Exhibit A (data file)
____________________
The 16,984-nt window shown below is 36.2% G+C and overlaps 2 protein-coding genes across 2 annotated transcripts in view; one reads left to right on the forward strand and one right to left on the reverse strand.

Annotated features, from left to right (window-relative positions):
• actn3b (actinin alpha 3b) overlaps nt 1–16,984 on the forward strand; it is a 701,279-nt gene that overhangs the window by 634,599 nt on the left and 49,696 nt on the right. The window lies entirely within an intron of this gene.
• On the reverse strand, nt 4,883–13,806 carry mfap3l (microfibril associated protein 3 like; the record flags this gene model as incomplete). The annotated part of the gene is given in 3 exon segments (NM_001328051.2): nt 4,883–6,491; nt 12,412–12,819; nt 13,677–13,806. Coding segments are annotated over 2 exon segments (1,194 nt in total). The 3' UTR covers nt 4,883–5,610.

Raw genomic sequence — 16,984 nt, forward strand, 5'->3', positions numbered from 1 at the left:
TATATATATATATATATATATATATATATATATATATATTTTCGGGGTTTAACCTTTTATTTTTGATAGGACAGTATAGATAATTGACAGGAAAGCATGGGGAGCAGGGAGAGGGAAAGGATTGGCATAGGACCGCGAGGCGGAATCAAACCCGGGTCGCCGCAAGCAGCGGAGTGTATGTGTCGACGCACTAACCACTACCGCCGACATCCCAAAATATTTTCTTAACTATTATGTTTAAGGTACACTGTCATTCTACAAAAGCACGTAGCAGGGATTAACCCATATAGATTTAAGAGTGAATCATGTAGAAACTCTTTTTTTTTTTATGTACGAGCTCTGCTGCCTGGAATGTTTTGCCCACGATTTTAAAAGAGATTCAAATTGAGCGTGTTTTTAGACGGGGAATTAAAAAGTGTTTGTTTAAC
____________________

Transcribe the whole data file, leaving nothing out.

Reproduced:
The 16,984-nt window shown below is 36.2% G+C and overlaps 2 protein-coding genes across 2 annotated transcripts in view; one reads left to right on the forward strand and one right to left on the reverse strand.

Annotated features, from left to right (window-relative positions):
• actn3b (actinin alpha 3b) overlaps nt 1–16,984 on the forward strand; it is a 701,279-nt gene that overhangs the window by 634,599 nt on the left and 49,696 nt on the right. The window lies entirely within an intron of this gene.
• On the reverse strand, nt 4,883–13,806 carry mfap3l (microfibril associated protein 3 like; the record flags this gene model as incomplete). The annotated part of the gene is given in 3 exon segments (NM_001328051.2): nt 4,883–6,491; nt 12,412–12,819; nt 13,677–13,806. Coding segments are annotated over 2 exon segments (1,194 nt in total). The 3' UTR covers nt 4,883–5,610.

Raw genomic sequence — 16,984 nt, forward strand, 5'->3', positions numbered from 1 at the left:
TATATATATATATATATATATATATATATATATATATATTTTCGGGGTTTAACCTTTTATTTTTGATAGGACAGTATAGATAATTGACAGGAAAGCATGGGGAGCAGGGAGAGGGAAAGGATTGGCATAGGACCGCGAGGCGGAATCAAACCCGGGTCGCCGCAAGCAGCGGAGTGTATGTGTCGACGCACTAACCACTACCGCCGACATCCCAAAATATTTTCTTAACTATTATGTTTAAGGTACACTGTCATTCTACAAAAGCACGTAGCAGGGATTAACCCATATAGATTTAAGAGTGAATCATGTAGAAACTCTTTTTTTTTTTATGTACGAGCTCTGCTGCCTGGAATGTTTTGCCCACGATTTTAAAAGAGATTCAAATTGAGCGTGTTTTTAGACGGGGAATTAAAAAGTGTTTGTTTAAC